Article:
Updates from May, 2018 Toggle Comment Threads | Keyboard Shortcuts

  • Scott 5:06 pm on May 13, 2018 Permalink | Reply
    Tags: advice, self care   

    Some good Mother’s Day advice from Sara Benincasa – take care of yourself first.

    Be Your Own Mother

     
  • Scott 10:35 am on May 11, 2018 Permalink | Reply
    Tags: happyfriday, , jokes   

     
  • Scott 11:44 am on May 10, 2018 Permalink | Reply
    Tags: nostalgia, ,   

    This is a fun post from a few years ago – I think I probably started using WordPress somewhere after version 2.7 because I don’t recall the look of the interfaces prior to that.

    WordPress Through the Ages

     
  • Scott 12:29 pm on May 9, 2018 Permalink | Reply
    Tags: innovation, , solar power   

    LOVE this idea! I’ve been saying for a while that solar needs to be a standard feature when new homes are built.

    California Is Set to Require Solar Power for New Homes

     
  • Scott 12:23 pm on May 8, 2018 Permalink | Reply
    Tags: ,   

     
  • Scott 11:11 am on May 7, 2018 Permalink | Reply
    Tags: challenges, ,   

    The brick walls are there for a reason. The brick walls are not there to keep us out. The brick walls are there to give us a chance to show how badly we want something.

    Randy Pausch
     
  • Scott 10:40 pm on May 4, 2018 Permalink | Reply
    Tags: , optimism, , ,   

    Astronauts don’t travel through space with their fingers crossed.

    Chris Hadfield, Former Commander of the International Space Station
     
  • Scott 6:04 pm on May 4, 2018 Permalink | Reply
    Tags: guy stuff, home repairs,   

    Testing my dishwasher after I just “tried to fix it” and I think I’m more nervous than the night before I got married… #pleasedontfloodmykitchentonight

     
  • Scott 3:23 pm on May 3, 2018 Permalink | Reply
    Tags: business, customer experience, customer service,   

    Every day presents a new opportunity to reinforce to a customer why they chose your product or service. – Jeremy DuVall

    I really enjoyed this blog post from Jeremy today because I’m a firm believer that if you’re not constantly working to improve your customers’ experience, you’re passively losing them.

    Digital examples of this stand out to me all of the time…

    • Frontier’s website is awful. I used to be able to browse prices and deals for upgrades on Verizon’s site whenever I wanted, but once Frontier bought out FiOS, everything shifted to their website and now I can’t even see prices without calling their 800-number. Also, for some reason their website thinks I speak Spanish and I have to translate it back to English to make my payments.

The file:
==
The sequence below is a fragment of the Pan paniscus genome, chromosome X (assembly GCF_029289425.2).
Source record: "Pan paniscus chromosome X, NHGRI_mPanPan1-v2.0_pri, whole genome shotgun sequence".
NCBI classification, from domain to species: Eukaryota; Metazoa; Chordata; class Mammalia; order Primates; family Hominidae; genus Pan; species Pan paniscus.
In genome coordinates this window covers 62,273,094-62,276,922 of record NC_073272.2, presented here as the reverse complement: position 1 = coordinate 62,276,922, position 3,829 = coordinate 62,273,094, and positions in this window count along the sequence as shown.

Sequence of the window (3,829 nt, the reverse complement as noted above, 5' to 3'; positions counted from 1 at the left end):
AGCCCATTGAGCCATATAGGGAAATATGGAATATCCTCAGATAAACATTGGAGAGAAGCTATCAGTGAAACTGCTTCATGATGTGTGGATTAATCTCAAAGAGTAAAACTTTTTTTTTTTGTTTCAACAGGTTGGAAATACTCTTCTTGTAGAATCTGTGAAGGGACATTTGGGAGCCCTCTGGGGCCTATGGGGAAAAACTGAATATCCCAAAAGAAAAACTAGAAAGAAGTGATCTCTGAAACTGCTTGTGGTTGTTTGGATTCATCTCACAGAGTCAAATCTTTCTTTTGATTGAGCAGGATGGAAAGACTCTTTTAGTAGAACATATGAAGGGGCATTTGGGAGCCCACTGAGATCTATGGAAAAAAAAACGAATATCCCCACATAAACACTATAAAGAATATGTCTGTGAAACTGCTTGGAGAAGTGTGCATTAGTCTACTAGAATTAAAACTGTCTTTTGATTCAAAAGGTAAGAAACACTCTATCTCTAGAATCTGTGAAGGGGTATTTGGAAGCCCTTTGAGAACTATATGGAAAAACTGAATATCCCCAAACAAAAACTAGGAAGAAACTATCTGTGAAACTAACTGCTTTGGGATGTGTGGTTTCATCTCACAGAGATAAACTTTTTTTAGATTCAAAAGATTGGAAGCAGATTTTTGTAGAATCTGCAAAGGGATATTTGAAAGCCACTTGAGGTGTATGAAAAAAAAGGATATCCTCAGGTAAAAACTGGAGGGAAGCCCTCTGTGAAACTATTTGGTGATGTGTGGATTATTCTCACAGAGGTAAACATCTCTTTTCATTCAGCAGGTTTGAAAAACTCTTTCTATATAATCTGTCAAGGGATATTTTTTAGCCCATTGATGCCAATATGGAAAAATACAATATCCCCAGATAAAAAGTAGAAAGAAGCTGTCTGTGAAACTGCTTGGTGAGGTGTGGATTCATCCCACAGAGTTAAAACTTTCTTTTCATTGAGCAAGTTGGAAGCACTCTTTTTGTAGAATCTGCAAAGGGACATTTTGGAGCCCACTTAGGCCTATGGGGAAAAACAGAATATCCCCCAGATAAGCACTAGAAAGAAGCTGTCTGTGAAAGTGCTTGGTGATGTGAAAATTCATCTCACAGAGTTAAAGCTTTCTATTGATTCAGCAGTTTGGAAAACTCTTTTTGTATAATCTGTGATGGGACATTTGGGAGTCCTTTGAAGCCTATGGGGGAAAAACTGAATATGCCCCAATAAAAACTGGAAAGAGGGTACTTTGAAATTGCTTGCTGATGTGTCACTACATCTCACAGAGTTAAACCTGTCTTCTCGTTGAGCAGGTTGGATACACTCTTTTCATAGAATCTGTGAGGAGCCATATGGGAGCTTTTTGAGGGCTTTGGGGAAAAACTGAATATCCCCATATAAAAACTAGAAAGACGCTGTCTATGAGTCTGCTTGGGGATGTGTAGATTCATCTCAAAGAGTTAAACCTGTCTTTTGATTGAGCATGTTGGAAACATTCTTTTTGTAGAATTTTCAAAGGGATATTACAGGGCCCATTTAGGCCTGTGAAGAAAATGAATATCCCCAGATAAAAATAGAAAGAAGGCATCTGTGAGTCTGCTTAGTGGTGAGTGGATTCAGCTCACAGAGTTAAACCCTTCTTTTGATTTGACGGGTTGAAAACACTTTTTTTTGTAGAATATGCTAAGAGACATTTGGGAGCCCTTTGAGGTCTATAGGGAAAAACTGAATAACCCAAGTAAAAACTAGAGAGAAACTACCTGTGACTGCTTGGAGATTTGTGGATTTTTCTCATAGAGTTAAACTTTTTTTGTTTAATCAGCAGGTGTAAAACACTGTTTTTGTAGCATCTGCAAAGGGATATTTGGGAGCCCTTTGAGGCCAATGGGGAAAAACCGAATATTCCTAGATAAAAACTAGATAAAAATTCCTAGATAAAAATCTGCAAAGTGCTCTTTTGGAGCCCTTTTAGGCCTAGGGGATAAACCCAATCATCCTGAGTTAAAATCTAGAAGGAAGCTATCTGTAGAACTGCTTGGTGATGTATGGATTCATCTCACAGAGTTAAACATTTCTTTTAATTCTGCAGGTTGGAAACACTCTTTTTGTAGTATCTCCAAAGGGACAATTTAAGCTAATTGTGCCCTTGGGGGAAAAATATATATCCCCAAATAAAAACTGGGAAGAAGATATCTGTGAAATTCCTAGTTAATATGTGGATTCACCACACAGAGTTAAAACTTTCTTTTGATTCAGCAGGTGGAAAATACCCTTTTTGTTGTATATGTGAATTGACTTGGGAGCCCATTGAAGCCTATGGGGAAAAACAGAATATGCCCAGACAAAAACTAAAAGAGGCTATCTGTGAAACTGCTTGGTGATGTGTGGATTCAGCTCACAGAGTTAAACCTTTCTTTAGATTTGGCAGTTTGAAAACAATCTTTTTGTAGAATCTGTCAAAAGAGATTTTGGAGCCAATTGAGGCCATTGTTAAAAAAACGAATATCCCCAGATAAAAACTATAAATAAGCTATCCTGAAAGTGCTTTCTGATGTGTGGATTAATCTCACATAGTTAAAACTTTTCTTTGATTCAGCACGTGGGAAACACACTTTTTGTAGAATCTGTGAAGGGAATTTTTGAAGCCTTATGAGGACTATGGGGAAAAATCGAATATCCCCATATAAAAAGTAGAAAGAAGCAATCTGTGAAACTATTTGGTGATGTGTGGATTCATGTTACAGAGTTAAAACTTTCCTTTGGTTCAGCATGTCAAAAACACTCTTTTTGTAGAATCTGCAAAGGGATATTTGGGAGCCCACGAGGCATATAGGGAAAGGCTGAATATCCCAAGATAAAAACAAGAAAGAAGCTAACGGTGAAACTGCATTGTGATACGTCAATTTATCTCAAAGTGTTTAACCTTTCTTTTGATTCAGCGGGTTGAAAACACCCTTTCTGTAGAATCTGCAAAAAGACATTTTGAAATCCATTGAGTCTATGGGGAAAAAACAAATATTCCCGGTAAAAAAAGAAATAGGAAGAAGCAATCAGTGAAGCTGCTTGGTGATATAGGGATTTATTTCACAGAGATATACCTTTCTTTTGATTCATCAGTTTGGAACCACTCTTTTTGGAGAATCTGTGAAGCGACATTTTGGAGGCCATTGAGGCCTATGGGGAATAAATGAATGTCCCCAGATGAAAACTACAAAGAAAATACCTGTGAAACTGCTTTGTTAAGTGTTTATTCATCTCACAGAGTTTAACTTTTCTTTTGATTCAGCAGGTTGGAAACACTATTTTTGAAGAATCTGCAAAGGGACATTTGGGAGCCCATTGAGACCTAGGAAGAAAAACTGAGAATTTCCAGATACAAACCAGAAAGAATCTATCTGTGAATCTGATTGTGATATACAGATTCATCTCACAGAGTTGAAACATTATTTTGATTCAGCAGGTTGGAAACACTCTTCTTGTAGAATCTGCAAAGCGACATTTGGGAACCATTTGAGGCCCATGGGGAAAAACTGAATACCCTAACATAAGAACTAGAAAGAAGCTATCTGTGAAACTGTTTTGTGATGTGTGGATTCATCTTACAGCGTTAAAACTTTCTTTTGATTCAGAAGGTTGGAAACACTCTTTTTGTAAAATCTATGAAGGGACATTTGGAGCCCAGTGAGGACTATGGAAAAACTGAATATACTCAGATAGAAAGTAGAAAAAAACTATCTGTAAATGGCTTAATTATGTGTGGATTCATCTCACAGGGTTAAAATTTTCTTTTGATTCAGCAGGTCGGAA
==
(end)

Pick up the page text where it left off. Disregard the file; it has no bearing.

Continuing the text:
• Glassdoor’s app sometimes doesn’t remember my login credentials, so it asks me to re-enter them when I want to do a simple task like sort a list of reviews by date.
    • Winn-Dixie just “upgraded” their pharmacy app and even though they added a feature to refill from a list of your prescriptions, it doesn’t work and instead now you have to enter the RX numbers one by one.

    None of these things alone are enough to drive me away … but they’re enough to plant that seed in the back of my mind so that if an alternative comes along, my first thought about any of these guys is more likely to be something negative instead of a reason why I chose them in the first place.

    Business 101 – You want your customers to think happy thoughts about your company when faced with your competition.

     
  • Scott 11:22 am on May 2, 2018 Permalink | Reply
    Tags: development, documentation, engineering, process improvement,   

    It always pains me to see documentation left as an aside or an afterthought for any development project, yet I totally get why it happens because I do it far too often myself! You really have to make it part of your process and not something that maybe you’ll circle back to later if you have time … which you never do.

    That said, I really like this methodology that I just read in a blog post by Sara Rosso from Automattic…

    Work as though you’re constantly training your replacement: document, explain, and be as public as possible with decisions / discussions – leave a trace! Your colleagues will appreciate it, your team can learn and grow because of it, and you’ll (most likely) still have a job. 😮 😀 😉

     
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